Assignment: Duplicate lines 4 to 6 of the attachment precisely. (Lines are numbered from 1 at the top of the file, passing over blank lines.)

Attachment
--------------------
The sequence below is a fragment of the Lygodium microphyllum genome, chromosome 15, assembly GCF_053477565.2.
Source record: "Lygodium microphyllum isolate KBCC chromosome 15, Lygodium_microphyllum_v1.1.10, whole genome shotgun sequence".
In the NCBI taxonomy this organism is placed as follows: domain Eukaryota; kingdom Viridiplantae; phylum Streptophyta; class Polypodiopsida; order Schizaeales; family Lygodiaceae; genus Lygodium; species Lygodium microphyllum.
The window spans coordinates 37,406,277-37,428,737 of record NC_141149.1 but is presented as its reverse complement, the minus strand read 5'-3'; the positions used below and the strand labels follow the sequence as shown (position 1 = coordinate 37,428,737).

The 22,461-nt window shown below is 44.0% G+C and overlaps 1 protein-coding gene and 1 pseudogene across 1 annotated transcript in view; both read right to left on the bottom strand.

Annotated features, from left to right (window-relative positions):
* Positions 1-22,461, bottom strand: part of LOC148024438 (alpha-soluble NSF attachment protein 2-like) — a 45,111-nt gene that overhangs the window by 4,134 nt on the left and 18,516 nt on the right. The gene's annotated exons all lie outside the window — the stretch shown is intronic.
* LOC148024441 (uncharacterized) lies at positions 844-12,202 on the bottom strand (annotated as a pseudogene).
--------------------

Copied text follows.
The window spans coordinates 37,406,277-37,428,737 of record NC_141149.1 but is presented as its reverse complement, the minus strand read 5'-3'; the positions used below and the strand labels follow the sequence as shown (position 1 = coordinate 37,428,737).

The 22,461-nt window shown below is 44.0% G+C and overlaps 1 protein-coding gene and 1 pseudogene across 1 annotated transcript in view; both read right to left on the bottom strand.

Annotated features, from left to right (window-relative positions):